DeSantis signs bills expanding privacy protections for Florida public officials and contractors

by | Jun 14, 2024

Gov. Ron DeSantis signed three bills into law enhancing the privacy of public officials and contractors in Florida by expanding public records exemptions for financial information of FDOT project bidders, personal information of county and city attorneys, and personal details of circuit court clerks and their families.

Gov. Ron DeSantis signed three bills into law on Thursday to enhance the privacy of public officials and contractors in Florida by expanding public records exemptions.

The first measure, House Bill 379, addresses the confidentiality of financial information required from contractors bidding on Florida Department of Transportation (FDOT) projects. Previously, only financial statements submitted by contractors prequalifying for projects over $250,000 were exempt from public disclosure. HB 379 extends the exemption to any additional financial information required by FDOT to verify a contractor’s financial adequacy.

House Bill 103 creates a public records exemption for the personal identifying and location information of current county and city attorneys, their assistants, deputies, and their families. These legal professionals handle sensitive issues such as land use, zoning, and eminent domain, according to the bill’s language, which can make them targets for threats and harassment. The legislation shields their home addresses, telephone numbers, and other personal details from public access.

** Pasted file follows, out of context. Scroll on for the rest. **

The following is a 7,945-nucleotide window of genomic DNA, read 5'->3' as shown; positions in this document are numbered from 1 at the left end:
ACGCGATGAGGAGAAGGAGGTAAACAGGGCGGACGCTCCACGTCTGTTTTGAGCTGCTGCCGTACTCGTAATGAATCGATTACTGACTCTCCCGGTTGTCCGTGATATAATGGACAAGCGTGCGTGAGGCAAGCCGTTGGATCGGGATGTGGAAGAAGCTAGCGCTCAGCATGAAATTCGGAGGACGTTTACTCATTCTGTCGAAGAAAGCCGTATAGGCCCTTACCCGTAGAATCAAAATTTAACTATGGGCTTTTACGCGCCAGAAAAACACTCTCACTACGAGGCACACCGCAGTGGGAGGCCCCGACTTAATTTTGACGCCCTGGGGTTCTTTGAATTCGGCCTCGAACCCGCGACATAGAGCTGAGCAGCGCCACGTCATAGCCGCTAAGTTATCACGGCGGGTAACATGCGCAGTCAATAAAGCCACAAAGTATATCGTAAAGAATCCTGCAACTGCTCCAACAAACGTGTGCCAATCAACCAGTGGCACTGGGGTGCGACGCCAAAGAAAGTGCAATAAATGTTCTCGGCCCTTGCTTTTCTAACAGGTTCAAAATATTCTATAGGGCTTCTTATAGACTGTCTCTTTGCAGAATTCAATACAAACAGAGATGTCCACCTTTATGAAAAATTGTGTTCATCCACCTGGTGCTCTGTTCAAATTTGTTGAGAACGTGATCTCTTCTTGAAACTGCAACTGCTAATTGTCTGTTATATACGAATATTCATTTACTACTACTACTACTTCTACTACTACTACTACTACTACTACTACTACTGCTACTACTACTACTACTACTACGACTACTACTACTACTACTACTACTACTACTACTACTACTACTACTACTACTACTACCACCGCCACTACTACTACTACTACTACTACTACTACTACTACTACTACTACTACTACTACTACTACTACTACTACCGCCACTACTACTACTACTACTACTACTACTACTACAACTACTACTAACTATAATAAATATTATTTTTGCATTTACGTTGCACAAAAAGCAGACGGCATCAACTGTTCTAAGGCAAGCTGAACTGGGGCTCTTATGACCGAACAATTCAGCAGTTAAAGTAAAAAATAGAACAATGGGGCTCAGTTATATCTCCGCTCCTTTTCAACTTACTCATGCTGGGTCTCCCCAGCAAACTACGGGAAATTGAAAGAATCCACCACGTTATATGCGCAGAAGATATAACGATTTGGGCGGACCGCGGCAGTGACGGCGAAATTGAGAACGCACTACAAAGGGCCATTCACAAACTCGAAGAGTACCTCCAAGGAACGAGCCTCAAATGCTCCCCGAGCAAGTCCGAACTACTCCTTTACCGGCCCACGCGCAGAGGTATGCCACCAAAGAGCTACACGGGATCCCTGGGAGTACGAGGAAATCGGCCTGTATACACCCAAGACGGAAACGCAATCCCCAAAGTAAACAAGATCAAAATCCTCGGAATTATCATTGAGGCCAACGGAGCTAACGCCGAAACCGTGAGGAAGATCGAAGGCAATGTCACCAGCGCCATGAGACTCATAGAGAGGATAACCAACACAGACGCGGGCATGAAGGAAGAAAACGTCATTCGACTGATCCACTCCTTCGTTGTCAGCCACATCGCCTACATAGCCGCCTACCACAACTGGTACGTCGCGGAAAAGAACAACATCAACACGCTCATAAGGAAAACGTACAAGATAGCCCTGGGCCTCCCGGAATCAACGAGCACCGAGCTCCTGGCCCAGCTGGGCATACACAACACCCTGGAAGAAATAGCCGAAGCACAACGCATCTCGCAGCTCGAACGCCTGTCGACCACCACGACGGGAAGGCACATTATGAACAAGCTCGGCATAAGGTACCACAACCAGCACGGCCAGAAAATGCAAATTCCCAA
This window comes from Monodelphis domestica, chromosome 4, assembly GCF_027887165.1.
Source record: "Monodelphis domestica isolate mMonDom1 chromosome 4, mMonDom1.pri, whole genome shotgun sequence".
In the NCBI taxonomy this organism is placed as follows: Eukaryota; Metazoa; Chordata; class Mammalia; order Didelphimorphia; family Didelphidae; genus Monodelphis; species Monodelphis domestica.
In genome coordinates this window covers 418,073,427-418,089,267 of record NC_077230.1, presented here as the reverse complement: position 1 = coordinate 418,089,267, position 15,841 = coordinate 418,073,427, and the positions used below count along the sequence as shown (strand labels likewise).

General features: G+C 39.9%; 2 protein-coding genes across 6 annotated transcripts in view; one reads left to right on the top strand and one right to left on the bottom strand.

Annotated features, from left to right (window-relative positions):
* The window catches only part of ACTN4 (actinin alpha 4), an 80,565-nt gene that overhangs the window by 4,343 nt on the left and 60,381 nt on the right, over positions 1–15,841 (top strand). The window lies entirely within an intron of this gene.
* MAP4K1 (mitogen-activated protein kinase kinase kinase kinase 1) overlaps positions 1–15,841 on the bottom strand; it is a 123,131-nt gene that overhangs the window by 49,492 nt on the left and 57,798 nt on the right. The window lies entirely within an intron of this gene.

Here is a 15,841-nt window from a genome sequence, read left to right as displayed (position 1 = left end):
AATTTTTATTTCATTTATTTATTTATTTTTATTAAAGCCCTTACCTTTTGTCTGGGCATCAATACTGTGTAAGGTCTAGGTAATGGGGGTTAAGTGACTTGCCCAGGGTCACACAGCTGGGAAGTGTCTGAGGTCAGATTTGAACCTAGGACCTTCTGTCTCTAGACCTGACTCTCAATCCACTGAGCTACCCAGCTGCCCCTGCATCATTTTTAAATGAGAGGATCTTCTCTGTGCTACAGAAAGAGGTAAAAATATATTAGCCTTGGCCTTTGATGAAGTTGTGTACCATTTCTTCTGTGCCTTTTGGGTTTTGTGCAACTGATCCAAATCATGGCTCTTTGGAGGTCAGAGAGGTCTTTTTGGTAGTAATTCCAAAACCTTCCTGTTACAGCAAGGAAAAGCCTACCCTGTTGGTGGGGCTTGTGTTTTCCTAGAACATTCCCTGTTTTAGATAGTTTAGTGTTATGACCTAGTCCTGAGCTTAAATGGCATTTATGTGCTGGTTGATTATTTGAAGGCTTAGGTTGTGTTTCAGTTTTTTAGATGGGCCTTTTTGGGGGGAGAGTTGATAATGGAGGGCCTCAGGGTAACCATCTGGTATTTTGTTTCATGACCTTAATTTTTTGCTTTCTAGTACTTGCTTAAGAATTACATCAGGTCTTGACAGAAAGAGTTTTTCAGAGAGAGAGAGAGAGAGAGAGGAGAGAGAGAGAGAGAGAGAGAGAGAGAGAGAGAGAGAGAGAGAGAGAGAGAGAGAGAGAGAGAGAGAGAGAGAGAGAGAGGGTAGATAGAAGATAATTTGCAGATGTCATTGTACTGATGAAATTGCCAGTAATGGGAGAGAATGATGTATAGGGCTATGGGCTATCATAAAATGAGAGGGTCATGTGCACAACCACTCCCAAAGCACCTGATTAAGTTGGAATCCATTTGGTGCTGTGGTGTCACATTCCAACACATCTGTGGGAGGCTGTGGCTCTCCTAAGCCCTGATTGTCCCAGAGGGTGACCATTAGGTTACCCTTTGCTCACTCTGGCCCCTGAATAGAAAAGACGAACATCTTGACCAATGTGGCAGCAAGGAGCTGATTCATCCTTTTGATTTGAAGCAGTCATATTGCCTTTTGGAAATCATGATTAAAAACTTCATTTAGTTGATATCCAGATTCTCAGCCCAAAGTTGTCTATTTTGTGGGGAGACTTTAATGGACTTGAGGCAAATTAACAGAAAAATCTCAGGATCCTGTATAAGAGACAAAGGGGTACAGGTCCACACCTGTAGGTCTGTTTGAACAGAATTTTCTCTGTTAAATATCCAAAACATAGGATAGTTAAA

“Both county and city attorneys have reported receiving violent threats, including death threats, via phone calls and emails, relating to their handling of code enforcement matters and other litigation,” a House legislative analysis states.

The third measure, House Bill 983, provides similar privacy protections for clerks of the circuit courts, deputy clerks, and their personnel. These officials manage court records, process child support payments, and assist with protective injunctions. The law exempts their home addresses, dates of birth, and other personal information from public records requirements, also covering the families of these officials.


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